“Quick, Teddy! Three more will make a dozen; and that’s as many asI can hold, they’re such whoppers. O, dear! my arms ache now,” saidBecky, after Teddy had employed more time than seemed necessary inplucking the captain’s mammoth Baldwins.
“Don’t ache any more than mine do, I guess,” grumbled Teddy; “and I’mall cramped up, too. Don’t believe I’ll ever git down agin.”
“O, yes, you will Teddy. You’re famous for quick descents, you know.You always come down quicker than you go up; and such gracefulsomersets as you do make! It’s better than the circus, any time, to seeyou;” and a merry peal of laughter broke from Miss Becky’s lips.
“Becky, Becky! don’t do that!” cried Teddy; “they’ll hear you up at thehouse. I wouldn’t have Cap’n Thompson catch me in this tree for a gooddeal, I tell you. He’s promised me a whaling if he ever catches me onhis place.”
“Don’t be scart, Teddy. He won’t catch you this time. I can see thehouse, and there is not a soul stirring; and, besides, the cap’n’s notat home.”
“I tell you, Becky, somebody’s comin’. I can feel it in my bones. I’mcomin’ down;” and Teddy made a frantic effort to free himself from thecrotch of the tree, into which he was snugly fitted.
“Not until you make up the dozen, Teddy. Don’t be a goose! I haven’twatched this tree a week for nothin’. Cap’n Thompson’s gone to theship-yard. I saw him ride off an hour ago on ‘Uncle Ned;’ and he nevergets back till dinner time when he goes there.”
“Don’t be too sure of that, Tomboy!”
With a slight scream, Becky turned her eyes from the camp of the enemyto the lane. Not ten feet from her stood a white horse, and on his backsat the dreaded enemy--Captain Thompson. A lively trembling of thebranches overhead gave evidence that another party was aware of thestartling interruption to a projected fruit banquet.
Becky looked at the captain. He had a very red face; he seemed to bein a towering passion, and was, evidently, searching his short, stoutbody for a tone deep and terrible enough with which to continue theconversation. She looked at him with a smile on her face; but, at theflash of his angry eyes, dropped hers to the apron which containedthe proofs of guilt, then stole a glance at her trembling accomplice,straightened her little body, and looked defiantly at the horseman.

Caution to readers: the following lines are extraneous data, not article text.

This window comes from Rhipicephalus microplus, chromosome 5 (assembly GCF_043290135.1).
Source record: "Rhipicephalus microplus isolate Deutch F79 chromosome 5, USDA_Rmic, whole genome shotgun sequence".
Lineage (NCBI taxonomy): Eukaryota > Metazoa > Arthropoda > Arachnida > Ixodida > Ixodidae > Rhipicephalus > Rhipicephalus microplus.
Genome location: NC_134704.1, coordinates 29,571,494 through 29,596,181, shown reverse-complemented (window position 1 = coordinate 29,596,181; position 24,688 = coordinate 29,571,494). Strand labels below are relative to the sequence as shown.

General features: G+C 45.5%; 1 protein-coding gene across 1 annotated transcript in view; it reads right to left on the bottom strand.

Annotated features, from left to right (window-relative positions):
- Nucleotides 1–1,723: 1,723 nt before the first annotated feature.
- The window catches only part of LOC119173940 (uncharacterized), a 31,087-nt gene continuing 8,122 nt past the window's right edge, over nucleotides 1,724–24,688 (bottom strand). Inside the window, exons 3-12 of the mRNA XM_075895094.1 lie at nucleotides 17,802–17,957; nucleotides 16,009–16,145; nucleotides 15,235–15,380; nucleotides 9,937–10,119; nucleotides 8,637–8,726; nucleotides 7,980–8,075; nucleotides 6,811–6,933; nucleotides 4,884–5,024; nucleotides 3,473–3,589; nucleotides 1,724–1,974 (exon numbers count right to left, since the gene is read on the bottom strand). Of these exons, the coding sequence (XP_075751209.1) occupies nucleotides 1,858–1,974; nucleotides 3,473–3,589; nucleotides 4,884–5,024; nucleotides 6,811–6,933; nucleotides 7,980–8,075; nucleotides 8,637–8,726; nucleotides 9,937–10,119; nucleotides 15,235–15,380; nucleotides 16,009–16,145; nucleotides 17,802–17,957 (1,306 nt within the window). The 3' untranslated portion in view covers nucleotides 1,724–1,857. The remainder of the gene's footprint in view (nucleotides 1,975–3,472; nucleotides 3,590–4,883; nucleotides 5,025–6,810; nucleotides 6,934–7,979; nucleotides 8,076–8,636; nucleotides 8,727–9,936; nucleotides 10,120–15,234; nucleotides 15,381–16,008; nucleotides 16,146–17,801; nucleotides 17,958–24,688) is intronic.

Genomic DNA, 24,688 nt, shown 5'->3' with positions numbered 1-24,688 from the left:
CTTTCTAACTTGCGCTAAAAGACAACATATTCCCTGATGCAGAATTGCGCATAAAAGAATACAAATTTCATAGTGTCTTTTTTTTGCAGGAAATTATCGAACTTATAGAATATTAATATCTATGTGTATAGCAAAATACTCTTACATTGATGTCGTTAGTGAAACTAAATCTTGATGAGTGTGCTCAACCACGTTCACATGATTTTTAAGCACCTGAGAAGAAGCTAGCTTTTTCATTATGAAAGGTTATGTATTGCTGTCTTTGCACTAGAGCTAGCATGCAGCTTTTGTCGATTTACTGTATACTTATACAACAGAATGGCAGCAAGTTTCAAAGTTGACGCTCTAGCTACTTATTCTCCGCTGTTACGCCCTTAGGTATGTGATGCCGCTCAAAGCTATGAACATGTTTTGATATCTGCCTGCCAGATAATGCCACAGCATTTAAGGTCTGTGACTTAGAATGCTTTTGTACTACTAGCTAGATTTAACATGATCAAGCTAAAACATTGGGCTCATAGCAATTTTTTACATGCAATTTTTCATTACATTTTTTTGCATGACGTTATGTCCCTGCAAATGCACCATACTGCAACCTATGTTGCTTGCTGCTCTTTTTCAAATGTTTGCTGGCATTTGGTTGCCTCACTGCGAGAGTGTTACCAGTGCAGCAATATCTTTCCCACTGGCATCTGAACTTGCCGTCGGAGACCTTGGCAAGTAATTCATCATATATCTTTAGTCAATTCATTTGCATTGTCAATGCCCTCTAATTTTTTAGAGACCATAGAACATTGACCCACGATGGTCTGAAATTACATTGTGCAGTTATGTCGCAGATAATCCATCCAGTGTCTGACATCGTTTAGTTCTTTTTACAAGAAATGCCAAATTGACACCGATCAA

“So, Tomboy, I have caught you in the act--have I?” thundered thecaptain.
“Yes, cap’n, you certainly have, this time, and no mistake,” saucilyanswered the tomboy. “S’pose we’ve got to catch it now. What’s thepenalty? Going to put us in the pound, or lock us up in the barn?”
“Neither, Miss Impudence,” thundered the captain. “I’ll horsewhip youboth. Here, you, Master Ned, come out of that tree, quick! D’ye hear?”
That the delinquent did hear, and that he was inclined to obey, wasmade manifest by a rustling among the leaves, and the dull thud of aheavy body as it struck the ground, for Master Teddy, terrified at theangry voice of the captain, had let go, and landed in a heap outsidethe wall.
“Run, Teddy, run! Don’t let him catch you!” cried Becky, in excitement,dropping her apron.
STOLEN SWEETS. Page 7.]
The round and rosy spoils, being freed, followed the law ofgravitation, and plumped one after another on to the head of theprostrate Teddy, who was groaning and rubbing his elbows, with a verylugubrious face.
“If you stir a step, you imp of mischief, I’ll break every bone in yourbody,” cried the captain, hastily dismounting, and approaching Teddy,with a long riding-whip in his hand.
“Don’t you touch my brother! Don’t you dare to touch my brother!” criedBecky from her perch. “It’s a shame to make such a fuss about a fewapples!”
“It’s a great shame that a girl of your age should be caught stealingapples,” replied the captain.
“’Tain’t my fault. We shouldn’t have been caught if you’d only staid atthe yard.”